The argument is not that history shouldn’t be written, but that the written form excludes connection and initial reactions. As he said himself, witnessing scenes of horror are inconceivable in and of themselves, let alone trying to describe the violent acts of rape and torture. Digital rhetoric is a way of informing, persuading, and inspiring action in an audience through digital media that is composed and distributed via multimedia platforms. Digital rhetoric is a tool by which different cultures can continue to facilitate their longstanding cultural traditions. Classical rhetoric was focused on legal, political and ceremonial speeches, and designated three modes of expression: logos (logical argument), pathos (emotional appeals), and ethos (establishing the authority of the speaker). Just as technology and its availability have changed over time, digital rhetoric has shifted from being only concerned with persuasion to also being concerned with self expression and collaboration with the purpose of building communities of people with shared interest.One way of studying digital rhetoric is to trace the ways that the affordances and constraints of technology “support and enable the transformation of the old rhetoric of persuasion into a new digital rhetoric that encourages self-expression, participation, and creative collaboration”. Integrating history outside of the written means, provokes a degree of response that could evoke action and conversation. There is no denying the difference in reaction between reading the following excerpt of Equiano’s exposure to brutality and the 1949 audio interview with Fountain Hughes, an American former slave freed in 1865 after the American Civil War.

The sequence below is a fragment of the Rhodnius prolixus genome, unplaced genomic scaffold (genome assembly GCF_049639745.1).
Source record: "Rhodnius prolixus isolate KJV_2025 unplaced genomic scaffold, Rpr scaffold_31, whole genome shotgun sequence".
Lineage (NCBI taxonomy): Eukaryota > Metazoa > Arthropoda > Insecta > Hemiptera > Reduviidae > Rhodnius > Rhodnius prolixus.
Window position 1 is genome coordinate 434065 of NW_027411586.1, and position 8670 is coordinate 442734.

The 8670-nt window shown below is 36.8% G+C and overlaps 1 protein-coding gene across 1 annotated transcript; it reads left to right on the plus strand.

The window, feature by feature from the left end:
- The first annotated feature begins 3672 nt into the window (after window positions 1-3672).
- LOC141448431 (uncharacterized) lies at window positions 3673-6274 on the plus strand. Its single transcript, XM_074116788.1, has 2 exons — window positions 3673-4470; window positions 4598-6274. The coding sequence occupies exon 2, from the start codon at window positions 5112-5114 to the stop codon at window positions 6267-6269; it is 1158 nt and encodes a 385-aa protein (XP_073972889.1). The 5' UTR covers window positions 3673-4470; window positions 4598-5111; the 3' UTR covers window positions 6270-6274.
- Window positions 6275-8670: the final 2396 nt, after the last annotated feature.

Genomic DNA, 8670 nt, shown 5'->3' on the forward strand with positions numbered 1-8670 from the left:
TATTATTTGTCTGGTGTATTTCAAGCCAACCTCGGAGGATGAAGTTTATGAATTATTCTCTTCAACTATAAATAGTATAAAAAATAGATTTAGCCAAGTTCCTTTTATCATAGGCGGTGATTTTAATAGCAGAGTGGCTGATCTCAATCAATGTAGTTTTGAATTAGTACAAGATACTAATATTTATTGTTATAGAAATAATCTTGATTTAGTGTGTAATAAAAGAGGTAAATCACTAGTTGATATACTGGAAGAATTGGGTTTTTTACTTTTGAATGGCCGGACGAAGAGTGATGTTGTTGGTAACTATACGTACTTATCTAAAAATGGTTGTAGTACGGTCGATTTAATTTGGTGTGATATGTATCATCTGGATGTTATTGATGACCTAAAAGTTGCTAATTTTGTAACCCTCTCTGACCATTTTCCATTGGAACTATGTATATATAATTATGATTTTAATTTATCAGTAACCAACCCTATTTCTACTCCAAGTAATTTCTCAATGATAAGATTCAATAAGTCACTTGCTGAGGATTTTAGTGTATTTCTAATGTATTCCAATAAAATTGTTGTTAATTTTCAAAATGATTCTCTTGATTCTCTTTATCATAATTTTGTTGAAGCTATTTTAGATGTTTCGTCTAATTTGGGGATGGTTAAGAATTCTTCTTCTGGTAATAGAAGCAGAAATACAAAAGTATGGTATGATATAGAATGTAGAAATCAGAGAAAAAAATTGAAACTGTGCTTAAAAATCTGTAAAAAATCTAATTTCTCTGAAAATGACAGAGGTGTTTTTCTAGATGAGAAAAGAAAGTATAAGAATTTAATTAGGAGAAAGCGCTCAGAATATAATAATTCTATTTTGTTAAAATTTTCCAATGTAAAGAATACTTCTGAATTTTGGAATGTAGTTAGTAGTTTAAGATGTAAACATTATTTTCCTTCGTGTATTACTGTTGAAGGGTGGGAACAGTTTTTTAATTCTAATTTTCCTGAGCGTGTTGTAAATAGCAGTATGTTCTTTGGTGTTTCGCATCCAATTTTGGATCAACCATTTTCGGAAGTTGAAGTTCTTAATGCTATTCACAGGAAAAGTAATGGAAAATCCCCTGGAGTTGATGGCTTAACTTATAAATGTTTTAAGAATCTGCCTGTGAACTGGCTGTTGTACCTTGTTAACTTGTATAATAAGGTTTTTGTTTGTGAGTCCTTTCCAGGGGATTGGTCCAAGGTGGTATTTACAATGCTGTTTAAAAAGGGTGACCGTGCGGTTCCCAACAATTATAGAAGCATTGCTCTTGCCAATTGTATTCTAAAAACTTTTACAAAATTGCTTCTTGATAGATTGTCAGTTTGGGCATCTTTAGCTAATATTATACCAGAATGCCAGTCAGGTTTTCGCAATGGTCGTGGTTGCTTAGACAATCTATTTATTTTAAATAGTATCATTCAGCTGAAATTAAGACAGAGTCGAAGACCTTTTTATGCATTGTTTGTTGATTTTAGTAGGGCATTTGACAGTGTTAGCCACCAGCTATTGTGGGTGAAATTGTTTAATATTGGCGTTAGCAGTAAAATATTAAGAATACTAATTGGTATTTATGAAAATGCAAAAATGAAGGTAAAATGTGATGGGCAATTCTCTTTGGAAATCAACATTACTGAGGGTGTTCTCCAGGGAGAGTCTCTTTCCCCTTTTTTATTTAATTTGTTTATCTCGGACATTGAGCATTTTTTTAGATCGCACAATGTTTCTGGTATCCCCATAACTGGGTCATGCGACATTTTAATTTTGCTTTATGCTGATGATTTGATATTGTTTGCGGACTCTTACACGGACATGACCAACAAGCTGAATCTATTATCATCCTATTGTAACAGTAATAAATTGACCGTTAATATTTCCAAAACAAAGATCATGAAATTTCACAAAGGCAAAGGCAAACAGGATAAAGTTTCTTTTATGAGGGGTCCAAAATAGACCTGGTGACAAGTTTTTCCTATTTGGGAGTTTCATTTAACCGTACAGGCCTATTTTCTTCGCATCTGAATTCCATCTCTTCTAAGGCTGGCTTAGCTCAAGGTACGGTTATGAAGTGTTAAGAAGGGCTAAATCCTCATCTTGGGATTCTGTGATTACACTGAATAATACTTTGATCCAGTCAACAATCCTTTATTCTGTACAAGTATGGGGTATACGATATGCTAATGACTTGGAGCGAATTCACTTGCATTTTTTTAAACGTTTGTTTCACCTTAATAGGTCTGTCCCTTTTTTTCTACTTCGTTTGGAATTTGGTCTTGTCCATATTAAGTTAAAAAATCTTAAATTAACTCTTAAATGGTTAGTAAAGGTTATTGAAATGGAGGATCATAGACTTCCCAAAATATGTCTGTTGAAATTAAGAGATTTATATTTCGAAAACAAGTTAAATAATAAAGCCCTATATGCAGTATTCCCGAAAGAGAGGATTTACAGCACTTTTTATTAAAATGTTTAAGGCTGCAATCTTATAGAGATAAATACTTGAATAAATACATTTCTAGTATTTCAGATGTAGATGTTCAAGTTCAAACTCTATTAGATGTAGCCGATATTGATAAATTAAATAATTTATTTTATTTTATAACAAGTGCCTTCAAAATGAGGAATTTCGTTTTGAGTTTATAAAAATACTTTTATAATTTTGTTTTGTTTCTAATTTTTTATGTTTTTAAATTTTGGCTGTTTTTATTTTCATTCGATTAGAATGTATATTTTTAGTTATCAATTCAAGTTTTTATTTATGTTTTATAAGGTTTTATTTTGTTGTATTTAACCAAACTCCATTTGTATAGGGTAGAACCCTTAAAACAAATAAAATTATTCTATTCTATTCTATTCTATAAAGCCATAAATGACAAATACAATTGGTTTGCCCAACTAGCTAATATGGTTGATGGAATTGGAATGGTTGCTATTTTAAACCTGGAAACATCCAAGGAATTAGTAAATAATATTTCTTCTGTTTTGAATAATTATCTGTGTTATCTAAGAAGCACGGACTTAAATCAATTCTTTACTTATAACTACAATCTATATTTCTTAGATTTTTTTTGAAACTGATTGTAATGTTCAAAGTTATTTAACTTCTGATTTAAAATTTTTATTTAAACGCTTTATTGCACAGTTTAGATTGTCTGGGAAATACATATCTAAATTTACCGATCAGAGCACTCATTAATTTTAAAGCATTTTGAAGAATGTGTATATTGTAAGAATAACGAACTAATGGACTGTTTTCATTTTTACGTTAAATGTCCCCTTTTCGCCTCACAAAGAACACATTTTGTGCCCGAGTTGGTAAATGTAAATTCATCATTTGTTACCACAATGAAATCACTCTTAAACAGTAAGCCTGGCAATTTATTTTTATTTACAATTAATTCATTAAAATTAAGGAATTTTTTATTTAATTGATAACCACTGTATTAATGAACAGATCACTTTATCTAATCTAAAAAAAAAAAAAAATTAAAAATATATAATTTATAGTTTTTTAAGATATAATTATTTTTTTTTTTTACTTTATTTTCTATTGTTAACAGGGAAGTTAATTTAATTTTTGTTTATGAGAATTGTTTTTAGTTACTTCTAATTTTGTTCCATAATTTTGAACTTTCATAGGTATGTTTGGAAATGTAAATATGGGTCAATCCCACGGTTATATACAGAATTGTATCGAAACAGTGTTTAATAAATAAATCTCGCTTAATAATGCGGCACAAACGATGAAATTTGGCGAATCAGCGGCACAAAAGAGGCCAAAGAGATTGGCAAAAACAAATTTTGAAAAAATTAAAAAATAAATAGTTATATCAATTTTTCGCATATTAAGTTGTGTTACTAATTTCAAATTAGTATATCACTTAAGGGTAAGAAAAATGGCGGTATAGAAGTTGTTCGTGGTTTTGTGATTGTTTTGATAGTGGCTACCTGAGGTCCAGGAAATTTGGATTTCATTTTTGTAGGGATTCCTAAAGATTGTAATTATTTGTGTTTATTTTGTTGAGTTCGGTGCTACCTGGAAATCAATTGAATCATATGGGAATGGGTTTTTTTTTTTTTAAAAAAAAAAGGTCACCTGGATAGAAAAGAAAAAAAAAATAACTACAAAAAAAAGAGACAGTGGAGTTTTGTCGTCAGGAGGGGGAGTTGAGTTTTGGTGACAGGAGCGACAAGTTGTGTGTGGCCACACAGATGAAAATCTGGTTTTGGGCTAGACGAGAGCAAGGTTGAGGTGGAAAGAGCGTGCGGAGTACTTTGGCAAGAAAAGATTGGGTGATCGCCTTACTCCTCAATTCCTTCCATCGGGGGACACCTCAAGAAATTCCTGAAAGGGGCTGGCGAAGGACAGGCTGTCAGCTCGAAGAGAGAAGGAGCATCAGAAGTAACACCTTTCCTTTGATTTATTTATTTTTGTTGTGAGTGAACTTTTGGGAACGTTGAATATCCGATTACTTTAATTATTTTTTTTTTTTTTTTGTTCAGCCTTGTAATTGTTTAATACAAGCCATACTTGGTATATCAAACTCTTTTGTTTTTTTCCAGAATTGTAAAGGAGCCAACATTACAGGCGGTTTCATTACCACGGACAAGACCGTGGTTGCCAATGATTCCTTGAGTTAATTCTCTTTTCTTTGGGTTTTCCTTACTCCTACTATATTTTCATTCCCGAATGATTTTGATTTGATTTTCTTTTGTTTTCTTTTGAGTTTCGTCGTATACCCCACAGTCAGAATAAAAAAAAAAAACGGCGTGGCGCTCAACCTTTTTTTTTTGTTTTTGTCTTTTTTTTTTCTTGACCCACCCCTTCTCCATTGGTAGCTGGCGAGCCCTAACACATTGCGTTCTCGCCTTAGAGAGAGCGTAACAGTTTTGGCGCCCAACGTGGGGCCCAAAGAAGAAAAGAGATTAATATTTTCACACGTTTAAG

I have even known them gratify their brutal passion with females not ten years old; and these abominations some of them practised to such scandalous excess, that one of our captains discharged the mate and others on that account. And yet in Montserrat I have seen a negro man staked to the ground, and cut most shockingly, and then his ears cut off bit by bit, because he had been connected with a white woman who was a common prostitute: as if it were no crime in the whites to rob an innocent African girl of her virtue; but most heinous in a black man only to gratify a passion of nature, where the temptation was offered by one of a different colour, though the most abandoned woman of her species. Another negro man was half hanged, and then burnt, for attempting to poison a cruel overseer. Thus by repeated cruelties are the wretched first urged to despair, and then murdered, because they still retain so much of human nature about them as to wish to put an end to their misery, and retaliate on their tyrants! 

Equiano, Chapter 5

Before the second example, it is important to acknowledge rhetoric intersectionality, something I like to define as the overlap between logos, pathos, and ethos, and how written history tends to neglect the emotional connection to an audience. As we read the paragraph we can skim along the words and still get the idea of the words beings used, but not in the literal context of wincing or bowing at the rising and falling of articulation in someone’s voice, long forgotten. I believe we learn more through negatives than we do positives, sadness instead of happiness, failures instead of achievements. Lamentation in our history is neglected when written, ignoring the screams for help or pain, the cracking voice of a freed slave now in their hundreds saying he can no longer sing for us. The voice of Fountain Hughes breaks the hearts of listeners persuading the audience to feel his own.

We have come to an age where technology is overpowering our daily lives and sometimes we have to utilize this progression in the name of preserving and exposing history in its purest truest form. History has to do with us whether we are ignorant or aware. We sit in classrooms reading of war and pillaging as if it couldn’t have been our families. History is the study of the past in human affairs so why does it feel so far from the human condition?